Michael Pena is the Iconic Mr. Roarke in “Blumhouse’s Fantasy Island” (Opens Feb 12)
At the center of the new suspense thriller Blumhouse’s Fantasy Island is the enigmatic Mr. Roarke, the white-suited steward of an island where fantasies come to life. He has welcomed the island’s guests, all with distinct fantasies, to come to the island where they will live out their dreams, but also with the promise and the warning: the results may not be what was intended.
(Watch the film’s new spot at https://youtu.be/HuqXwQAMs00.)
Michael Peña, last seen in the live-action film Dora and the Lost City of Gold, plays Mr. Roarke. He was also recently in Clint Eastwood’s The Mule and the critically acclaimed anthology series Narcos: Mexico on Netflix.
“What I love about what Michael Peña did with the role is that he feels both contemporary and timeless. I can’t think of another actor who could have pulled that off,” says director Jeff Wadlow. “We wanted to keep him in the shadows at first, to make him feel mysterious and elusive, then over the course of the film, pull back the layers and play with the audience’s understanding of Roarke – sometimes he’s funny, sometimes he’s sinister, sometimes he’s curt, sometimes he’s overly formal. There’s a large section of the film where the audience might wonder if Roarke is malevolent, that he somehow wants bad things to happen to these people. They’ll be asking, hopefully, ‘Why would he want that, is he trying to teach them a hard lesson?’ We always want to keep the audience on their toes and keep them wondering, what is this guy’s deal?”
Wadlow also notes that for much of the film, Roarke’s relationship with the island is opaque. “Is the island his, or is he part of the island? I think that relationship starts to become significant as the film progresses. We begin to question the power dynamic as the island starts to manifest as a character itself.”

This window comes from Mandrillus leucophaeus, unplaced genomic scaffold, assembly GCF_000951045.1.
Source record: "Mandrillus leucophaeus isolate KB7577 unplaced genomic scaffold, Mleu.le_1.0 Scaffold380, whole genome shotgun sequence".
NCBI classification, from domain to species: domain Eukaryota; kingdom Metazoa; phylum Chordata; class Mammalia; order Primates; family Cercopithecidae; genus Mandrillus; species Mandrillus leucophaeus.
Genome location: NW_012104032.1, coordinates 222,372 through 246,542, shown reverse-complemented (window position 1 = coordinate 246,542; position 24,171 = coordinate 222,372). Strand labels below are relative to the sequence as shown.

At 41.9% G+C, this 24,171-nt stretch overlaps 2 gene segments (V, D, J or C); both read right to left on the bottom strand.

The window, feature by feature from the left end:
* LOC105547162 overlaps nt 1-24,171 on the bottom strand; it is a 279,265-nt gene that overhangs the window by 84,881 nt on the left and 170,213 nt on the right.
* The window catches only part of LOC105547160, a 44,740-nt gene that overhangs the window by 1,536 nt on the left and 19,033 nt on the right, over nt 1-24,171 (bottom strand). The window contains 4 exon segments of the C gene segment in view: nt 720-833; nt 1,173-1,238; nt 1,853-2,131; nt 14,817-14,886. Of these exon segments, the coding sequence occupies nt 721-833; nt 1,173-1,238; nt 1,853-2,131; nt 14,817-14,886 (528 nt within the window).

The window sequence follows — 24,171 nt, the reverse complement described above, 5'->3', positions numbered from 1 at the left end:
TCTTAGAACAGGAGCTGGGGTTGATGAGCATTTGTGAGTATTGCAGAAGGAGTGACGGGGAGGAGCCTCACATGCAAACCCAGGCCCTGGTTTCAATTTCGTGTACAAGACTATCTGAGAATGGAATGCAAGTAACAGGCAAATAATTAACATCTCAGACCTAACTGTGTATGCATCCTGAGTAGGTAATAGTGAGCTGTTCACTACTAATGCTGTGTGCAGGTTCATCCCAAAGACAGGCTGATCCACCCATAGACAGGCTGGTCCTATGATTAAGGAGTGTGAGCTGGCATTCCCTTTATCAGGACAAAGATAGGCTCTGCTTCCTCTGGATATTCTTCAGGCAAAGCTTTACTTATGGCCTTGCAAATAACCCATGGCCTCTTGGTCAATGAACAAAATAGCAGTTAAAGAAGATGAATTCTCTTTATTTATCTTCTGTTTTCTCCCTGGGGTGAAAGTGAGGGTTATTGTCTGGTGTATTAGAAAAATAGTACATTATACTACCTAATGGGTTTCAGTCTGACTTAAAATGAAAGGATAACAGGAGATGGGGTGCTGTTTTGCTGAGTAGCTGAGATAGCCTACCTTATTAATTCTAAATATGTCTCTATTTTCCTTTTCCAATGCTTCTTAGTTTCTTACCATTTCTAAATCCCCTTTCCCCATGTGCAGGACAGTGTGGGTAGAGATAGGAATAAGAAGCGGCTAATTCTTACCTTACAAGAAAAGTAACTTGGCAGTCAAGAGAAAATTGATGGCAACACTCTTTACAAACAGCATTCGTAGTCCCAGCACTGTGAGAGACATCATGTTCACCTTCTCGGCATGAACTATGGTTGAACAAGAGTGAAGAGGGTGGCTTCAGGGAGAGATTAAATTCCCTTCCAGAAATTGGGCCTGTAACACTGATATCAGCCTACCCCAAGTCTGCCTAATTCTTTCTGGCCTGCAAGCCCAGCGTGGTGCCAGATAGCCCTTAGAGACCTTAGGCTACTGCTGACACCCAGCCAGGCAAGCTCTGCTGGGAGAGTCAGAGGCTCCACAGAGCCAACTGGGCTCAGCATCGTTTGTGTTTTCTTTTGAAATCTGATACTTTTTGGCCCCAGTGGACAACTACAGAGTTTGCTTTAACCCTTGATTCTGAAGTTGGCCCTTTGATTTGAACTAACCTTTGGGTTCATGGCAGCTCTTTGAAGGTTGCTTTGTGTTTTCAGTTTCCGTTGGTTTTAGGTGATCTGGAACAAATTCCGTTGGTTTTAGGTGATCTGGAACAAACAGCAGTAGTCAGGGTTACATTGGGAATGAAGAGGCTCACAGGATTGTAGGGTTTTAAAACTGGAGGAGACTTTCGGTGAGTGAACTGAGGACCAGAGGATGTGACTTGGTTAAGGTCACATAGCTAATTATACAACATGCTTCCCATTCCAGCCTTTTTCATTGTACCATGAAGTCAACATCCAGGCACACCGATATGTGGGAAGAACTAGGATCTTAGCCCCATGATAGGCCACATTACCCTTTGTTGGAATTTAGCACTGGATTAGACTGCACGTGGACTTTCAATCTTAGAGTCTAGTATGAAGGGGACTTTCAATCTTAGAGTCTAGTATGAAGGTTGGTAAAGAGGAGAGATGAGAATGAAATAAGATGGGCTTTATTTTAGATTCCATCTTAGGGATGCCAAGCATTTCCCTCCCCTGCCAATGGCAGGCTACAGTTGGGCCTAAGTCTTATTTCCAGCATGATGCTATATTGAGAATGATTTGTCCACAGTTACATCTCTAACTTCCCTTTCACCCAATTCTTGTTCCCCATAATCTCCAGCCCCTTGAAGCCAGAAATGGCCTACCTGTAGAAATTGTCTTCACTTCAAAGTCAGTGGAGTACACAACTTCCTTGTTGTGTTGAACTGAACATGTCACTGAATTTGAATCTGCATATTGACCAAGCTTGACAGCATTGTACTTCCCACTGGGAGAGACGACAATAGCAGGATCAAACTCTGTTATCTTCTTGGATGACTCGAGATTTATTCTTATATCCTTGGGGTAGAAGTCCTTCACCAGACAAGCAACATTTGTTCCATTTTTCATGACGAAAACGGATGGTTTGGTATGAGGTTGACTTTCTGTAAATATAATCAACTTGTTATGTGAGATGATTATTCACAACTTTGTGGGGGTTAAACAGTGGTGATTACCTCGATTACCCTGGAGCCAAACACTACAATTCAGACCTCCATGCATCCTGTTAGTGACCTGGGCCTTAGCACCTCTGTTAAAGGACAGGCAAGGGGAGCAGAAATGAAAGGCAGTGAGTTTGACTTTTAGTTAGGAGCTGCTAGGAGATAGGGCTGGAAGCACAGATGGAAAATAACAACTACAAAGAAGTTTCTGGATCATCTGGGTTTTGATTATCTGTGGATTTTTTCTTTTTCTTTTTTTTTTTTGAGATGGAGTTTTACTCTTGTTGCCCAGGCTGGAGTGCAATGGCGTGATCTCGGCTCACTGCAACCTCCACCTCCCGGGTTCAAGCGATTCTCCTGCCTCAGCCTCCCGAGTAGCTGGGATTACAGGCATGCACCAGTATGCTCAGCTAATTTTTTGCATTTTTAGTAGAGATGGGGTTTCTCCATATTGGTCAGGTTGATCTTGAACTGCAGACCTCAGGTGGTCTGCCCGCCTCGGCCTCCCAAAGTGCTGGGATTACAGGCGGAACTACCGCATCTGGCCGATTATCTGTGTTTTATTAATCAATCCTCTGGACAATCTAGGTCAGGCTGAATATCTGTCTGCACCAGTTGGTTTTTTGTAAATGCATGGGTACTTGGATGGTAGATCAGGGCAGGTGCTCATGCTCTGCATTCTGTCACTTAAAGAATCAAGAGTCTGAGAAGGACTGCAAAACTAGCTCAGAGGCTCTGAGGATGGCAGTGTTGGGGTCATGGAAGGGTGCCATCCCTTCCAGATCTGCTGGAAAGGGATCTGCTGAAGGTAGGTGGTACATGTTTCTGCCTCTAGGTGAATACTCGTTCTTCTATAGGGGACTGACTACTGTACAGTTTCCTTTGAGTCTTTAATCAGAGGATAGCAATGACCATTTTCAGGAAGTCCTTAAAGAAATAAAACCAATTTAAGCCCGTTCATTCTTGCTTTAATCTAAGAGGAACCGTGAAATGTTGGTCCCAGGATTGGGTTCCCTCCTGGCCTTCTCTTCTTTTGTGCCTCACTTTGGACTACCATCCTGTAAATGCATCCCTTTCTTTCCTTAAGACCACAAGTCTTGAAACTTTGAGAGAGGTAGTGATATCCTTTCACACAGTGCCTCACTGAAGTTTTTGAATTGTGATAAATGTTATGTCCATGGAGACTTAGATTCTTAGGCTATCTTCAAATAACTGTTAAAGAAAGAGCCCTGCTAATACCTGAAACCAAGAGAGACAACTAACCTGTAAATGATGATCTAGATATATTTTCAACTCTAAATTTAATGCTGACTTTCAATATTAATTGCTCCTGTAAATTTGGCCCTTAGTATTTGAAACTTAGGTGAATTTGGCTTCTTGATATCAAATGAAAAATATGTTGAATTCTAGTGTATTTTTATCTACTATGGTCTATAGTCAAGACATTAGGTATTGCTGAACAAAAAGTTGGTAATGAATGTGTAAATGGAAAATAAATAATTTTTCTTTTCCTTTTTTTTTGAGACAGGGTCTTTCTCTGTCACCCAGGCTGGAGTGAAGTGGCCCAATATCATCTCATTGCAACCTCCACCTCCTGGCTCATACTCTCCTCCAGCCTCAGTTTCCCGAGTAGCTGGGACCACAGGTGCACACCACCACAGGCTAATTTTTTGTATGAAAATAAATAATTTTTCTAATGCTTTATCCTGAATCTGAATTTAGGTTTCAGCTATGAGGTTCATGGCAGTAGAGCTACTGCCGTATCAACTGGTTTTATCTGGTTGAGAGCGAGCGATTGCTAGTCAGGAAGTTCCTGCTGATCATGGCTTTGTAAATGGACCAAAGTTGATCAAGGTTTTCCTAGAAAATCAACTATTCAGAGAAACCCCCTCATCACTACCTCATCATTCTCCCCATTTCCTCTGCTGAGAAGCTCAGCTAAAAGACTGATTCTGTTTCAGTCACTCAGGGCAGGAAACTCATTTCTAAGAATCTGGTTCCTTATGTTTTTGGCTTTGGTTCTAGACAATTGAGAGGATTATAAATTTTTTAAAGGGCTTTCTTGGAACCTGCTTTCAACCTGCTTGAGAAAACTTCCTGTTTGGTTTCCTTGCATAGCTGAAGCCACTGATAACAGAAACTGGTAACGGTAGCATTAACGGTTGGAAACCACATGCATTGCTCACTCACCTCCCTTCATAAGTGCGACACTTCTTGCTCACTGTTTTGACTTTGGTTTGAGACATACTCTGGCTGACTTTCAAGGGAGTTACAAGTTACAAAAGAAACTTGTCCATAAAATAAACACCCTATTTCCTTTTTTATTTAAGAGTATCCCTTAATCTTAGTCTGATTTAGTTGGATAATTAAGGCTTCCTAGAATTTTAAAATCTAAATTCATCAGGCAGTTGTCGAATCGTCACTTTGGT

“Roarke is on his own journey with Fantasy Island,” says Peña. “He has one particular rule, which is to see each fantasy through to its natural conclusion. And he warns that fantasies often do not play out the way they are envisioned. Throughout, it’s not clear – what is Roarke’s relationship to the island. Who is the true orchestrator of the fantasies, Roarke or the island itself? Is Roarke the island’s steward, like he claims – or does he control the island? Or is he actually part of the island, a manifestation of it?”
Peña says that he couldn’t help but take some inspiration from Ricardo Montalbán’s legendary portrayal of Mr. Roarke in the original TV series from which the movie was based. “That performance is so cemented in my imagination, in my recollection, my memories,” he says.
Part of the reason for that cementation, Peña notes, is perhaps that he is an American of Mexican descent and looked to Montalbán, a Mexican actor, in solidarity. “I did it just a little bit like he did – it’s not an imitation, it’s a personalization of things that he did. Number one was the accent, with Montalbán being Mexican. I had just finished doing ‘Narcos,’ where I spent eight months in Mexico City; it’s a very distinct accent that they have – a Spanish accent when they speak English – that I found fascinating.”
In Philippine cinemas February 12, Blumhouse’s Fantasy Island is distributed by Columbia Pictures, local office of Sony Pictures Releasing International. Use the hashtag #FantasyIslandMovie